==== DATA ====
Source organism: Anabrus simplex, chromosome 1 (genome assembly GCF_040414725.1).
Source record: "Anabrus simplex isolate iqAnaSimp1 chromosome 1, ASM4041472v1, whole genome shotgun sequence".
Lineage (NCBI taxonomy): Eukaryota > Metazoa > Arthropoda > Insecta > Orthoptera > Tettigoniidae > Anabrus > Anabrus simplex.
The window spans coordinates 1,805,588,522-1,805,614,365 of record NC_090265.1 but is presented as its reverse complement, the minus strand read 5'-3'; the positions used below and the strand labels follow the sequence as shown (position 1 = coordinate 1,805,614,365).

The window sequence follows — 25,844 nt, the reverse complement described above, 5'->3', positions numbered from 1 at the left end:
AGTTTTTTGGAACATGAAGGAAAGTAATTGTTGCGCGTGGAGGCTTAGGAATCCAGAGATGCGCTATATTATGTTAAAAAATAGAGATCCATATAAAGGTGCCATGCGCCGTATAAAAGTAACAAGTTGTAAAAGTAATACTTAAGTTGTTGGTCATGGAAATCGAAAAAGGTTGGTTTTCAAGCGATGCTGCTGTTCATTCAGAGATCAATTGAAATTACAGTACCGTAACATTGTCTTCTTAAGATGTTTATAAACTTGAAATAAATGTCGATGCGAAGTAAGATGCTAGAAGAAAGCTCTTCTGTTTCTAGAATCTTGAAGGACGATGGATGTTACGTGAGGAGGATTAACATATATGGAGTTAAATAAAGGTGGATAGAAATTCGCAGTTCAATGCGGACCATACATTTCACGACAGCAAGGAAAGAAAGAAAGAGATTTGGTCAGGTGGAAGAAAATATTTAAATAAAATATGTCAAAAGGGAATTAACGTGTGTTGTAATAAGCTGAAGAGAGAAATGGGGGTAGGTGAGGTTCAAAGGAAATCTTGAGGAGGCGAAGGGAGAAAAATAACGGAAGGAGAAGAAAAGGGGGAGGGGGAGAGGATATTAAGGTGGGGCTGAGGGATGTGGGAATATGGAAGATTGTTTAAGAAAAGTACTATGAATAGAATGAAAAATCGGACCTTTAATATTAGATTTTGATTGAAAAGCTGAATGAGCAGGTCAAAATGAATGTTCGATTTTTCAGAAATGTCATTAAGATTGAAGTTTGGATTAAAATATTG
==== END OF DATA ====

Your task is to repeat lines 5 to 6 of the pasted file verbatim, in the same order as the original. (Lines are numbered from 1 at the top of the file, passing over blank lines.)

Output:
The window sequence follows — 25,844 nt, the reverse complement described above, 5'->3', positions numbered from 1 at the left end:
AGTTTTTTGGAACATGAAGGAAAGTAATTGTTGCGCGTGGAGGCTTAGGAATCCAGAGATGCGCTATATTATGTTAAAAAATAGAGATCCATATAAAGGTGCCATGCGCCGTATAAAAGTAACAAGTTGTAAAAGTAATACTTAAGTTGTTGGTCATGGAAATCGAAAAAGGTTGGTTTTCAAGCGATGCTGCTGTTCATTCAGAGATCAATTGAAATTACAGTACCGTAACATTGTCTTCTTAAGATGTTTATAAACTTGAAATAAATGTCGATGCGAAGTAAGATGCTAGAAGAAAGCTCTTCTGTTTCTAGAATCTTGAAGGACGATGGATGTTACGTGAGGAGGATTAACATATATGGAGTTAAATAAAGGTGGATAGAAATTCGCAGTTCAATGCGGACCATACATTTCACGACAGCAAGGAAAGAAAGAAAGAGATTTGGTCAGGTGGAAGAAAATATTTAAATAAAATATGTCAAAAGGGAATTAACGTGTGTTGTAATAAGCTGAAGAGAGAAATGGGGGTAGGTGAGGTTCAAAGGAAATCTTGAGGAGGCGAAGGGAGAAAAATAACGGAAGGAGAAGAAAAGGGGGAGGGGGAGAGGATATTAAGGTGGGGCTGAGGGATGTGGGAATATGGAAGATTGTTTAAGAAAAGTACTATGAATAGAATGAAAAATCGGACCTTTAATATTAGATTTTGATTGAAAAGCTGAATGAGCAGGTCAAAATGAATGTTCGATTTTTCAGAAATGTCATTAAGATTGAAGTTTGGATTAAAATATTG